dcsimg
8.7176874322.130x130
Life » » Plants » » Composite family »

Pacific Aster

Symphyotrichum chilense (Nees) G. L. Nesom

Brief Summary

    Symphyotrichum chilense: Brief Summary
    provided by wikipedia

    Symphyotrichum chilense (formerly Aster chilensis) is a species of aster known by the common names Pacific aster and common California aster.

    It is native to the West Coast of North America from British Columbia to Southern California and the Channel Islands. It grows in many types of habitats, especially along the coast and in the coastal mountain ranges. Despite its Latin name, it does not occur in Chile.

    Brief Summary
    provided by EOL authors
    Symphyotrichum chilense occurs in the far western part of North America from central California, northward through Oregon, Washington and southwestern British Columbia. The species is generally restricted to coastal habitats. It does not occur in Chile.

    Known by the common name of Pacific aster, this perennial can reach a height of 40 to 100 centimeters, in co­lo­nial or tufted growth form. The plant exhibits long rhizom­es and from one to five or more ascending to erect stems. The distinctive flowers exhibit violet ray florets and yellow disc florets.

Comprehensive Description

Morphology

    Comments
    provided by eFloras
    Symphyotrichum chilense is restricted to coastal habitats from southwestern British Columbia to central California. It is almost entirely coastal in Oregon, Washington, and southern British Columbia, where it is mainly hexaploid (2n = 48). In Oregon, where it is sympatric with S. subspicatum, the latter is mainly duodecaploid (2n = 96). The distinction does not hold in British Columbia, however, where S. subspicatum is both 2n = 48 and 96, and where S. chilense is less common (G. A. Allen 1984). The species was erroneously thought by Nees to occur in Chile. The plants named Aster chilensis var. medius Jepson are hybrids of S. chilense and S. lentum.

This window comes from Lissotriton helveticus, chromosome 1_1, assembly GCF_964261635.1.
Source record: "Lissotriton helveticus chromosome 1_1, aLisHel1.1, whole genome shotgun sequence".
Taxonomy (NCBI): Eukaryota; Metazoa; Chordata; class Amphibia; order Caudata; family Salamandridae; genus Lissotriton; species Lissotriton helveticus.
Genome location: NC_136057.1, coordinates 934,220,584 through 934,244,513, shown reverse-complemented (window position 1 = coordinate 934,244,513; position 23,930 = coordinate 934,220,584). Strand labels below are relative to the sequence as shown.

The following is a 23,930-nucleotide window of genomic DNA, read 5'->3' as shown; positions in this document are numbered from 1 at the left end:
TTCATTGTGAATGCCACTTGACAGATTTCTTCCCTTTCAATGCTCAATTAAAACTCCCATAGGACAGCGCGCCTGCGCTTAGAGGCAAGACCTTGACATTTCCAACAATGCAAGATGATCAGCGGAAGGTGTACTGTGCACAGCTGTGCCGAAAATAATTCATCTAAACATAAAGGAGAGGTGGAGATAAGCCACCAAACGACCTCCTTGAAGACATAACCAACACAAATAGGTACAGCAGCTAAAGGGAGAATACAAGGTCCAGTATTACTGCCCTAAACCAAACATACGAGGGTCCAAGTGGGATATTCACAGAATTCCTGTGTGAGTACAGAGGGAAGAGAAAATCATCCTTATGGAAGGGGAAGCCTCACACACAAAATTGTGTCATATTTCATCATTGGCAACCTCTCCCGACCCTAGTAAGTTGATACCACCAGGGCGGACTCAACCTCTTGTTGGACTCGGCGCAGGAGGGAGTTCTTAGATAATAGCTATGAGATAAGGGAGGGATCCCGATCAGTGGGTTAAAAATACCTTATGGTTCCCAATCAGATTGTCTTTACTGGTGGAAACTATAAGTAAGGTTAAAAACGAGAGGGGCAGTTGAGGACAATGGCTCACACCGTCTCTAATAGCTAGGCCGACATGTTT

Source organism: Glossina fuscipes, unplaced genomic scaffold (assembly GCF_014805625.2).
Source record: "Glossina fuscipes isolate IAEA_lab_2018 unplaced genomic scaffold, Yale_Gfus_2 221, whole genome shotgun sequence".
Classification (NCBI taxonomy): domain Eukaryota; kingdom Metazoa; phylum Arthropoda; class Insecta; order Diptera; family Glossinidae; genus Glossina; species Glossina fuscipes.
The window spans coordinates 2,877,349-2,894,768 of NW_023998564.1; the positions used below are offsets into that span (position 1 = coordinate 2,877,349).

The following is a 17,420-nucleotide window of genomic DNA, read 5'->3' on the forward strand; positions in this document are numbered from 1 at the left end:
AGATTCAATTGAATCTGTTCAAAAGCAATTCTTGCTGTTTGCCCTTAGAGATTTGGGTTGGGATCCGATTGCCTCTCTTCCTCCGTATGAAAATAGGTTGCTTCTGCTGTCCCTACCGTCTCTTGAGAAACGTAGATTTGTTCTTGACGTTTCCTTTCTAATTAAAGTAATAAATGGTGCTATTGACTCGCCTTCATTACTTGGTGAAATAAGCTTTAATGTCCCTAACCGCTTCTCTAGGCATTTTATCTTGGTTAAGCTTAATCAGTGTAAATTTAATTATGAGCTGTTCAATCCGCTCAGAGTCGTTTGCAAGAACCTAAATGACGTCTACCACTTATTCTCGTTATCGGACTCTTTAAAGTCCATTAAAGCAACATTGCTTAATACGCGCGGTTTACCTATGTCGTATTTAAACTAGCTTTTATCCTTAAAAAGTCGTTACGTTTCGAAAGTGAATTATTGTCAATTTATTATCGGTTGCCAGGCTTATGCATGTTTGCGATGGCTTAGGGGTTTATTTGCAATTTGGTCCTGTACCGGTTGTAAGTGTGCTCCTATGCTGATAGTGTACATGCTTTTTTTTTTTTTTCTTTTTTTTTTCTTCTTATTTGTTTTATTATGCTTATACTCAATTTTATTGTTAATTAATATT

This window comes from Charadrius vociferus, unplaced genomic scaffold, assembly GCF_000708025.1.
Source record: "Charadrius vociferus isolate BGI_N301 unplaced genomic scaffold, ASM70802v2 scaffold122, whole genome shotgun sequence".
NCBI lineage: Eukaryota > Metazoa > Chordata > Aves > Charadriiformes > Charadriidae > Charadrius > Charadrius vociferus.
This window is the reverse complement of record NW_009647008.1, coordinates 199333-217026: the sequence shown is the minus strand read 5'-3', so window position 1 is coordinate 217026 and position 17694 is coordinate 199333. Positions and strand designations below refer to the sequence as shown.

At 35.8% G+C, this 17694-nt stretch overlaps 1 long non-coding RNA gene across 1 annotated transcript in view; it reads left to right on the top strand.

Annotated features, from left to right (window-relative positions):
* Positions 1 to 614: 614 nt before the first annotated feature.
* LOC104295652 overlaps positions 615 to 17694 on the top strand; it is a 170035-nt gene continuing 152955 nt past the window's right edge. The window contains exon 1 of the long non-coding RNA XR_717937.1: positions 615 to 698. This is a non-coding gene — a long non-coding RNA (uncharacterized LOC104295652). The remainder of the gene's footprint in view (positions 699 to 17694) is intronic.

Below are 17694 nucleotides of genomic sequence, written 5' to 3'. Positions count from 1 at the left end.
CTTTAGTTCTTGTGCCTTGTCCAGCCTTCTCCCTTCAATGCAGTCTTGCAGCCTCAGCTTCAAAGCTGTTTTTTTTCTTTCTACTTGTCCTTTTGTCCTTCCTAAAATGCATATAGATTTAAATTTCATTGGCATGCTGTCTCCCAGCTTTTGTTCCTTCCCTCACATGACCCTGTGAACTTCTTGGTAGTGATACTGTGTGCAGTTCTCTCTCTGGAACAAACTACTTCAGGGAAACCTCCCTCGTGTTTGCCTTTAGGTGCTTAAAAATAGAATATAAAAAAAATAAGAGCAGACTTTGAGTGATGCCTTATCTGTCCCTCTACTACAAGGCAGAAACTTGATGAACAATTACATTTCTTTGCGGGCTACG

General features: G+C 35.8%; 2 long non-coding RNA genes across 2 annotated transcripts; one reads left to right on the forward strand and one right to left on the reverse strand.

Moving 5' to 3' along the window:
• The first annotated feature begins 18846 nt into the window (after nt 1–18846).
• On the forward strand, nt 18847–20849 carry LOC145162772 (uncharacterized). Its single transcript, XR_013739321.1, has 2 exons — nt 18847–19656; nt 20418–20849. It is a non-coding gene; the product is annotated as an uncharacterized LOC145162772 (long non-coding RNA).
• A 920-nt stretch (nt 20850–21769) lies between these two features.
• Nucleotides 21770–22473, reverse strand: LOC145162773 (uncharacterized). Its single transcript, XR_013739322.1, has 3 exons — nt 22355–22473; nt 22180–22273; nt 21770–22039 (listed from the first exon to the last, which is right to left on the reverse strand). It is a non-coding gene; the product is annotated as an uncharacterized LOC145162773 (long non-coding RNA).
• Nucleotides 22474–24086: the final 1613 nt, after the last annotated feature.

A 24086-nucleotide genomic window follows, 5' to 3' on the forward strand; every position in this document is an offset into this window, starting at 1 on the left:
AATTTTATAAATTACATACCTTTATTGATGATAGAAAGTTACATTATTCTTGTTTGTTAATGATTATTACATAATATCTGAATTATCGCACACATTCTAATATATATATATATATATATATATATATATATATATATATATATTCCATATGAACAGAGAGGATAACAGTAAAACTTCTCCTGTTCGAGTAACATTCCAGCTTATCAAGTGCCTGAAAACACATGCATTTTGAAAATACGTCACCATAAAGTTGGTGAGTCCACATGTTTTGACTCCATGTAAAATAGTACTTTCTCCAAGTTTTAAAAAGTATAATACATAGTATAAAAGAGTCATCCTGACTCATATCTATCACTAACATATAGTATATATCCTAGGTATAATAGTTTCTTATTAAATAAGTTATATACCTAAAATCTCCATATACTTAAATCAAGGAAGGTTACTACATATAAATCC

Description
    provided by eFloras
    Perennials, 40–100(–120) cm, co­lo­nial or cespitose; long-rhizom­atous. Stems 1–5+, ascending or erect, glabrous or hirsute. Leaves thin, margins entire, apices usually acute, faces glabrous or sparsely puberulent; basal withering by flowering, petiolate, blades (linear-)oblanceolate to obovate, 30–200 × 4–40 mm, bases attenuate, margins entire to finely serrate, apices acute; proximalmost cauline sometimes withering by flowering, sessile, blades broadly to narrowly oblanceolate, 40–150 × 5–30 mm, bases usually ± attenuate or cuneate; distal sessile, blades lanceolate to oblanceolate, 25–90 × 5–30 mm, bases cuneate. Heads in open, paniculiform arrays, some branches at least 20+ cm. Peduncles puberulent, bracts 3–10, lanceolate to elliptic, margins often scabrous to ciliolate. Involucres campanulate, 5–8 mm. Phyllaries in 3–5 series, oblanceolate or oblong (outer) to linear (inner), unequal to subequal (outer usually shorter than inner, if so, lengths less than 3 times widths), bases scarious (outer) less than 1 / 2 or sometimes wholly foliaceous, inner scarious, margins eciliate or ciliolate, green zones oblanceolate to obovate or linear (innermost), apices (outer) obtuse, (inner) acute, faces glabrous or puberulent. Ray florets 15–40; corollas violet, laminae 9–15 × 1.5–2.5 mm. Disc florets 35–60+; corollas yellow, 4–8 mm, lobes triangular, 0.5–1 mm. Cypselae brown, cylindric to obovoid, not compressed, 3.5–4.5 mm, 2–4-nerved, faces hairy; pappi white to tawny , 4–8 mm. 2n = 48, 64, 96.

Diagnostic Description

    Synonym
    provided by eFloras
    Aster chilensis Nees, Gen. Sp. Aster., 123. 1832; A. chilensis var. invenustus (Greene) Jepson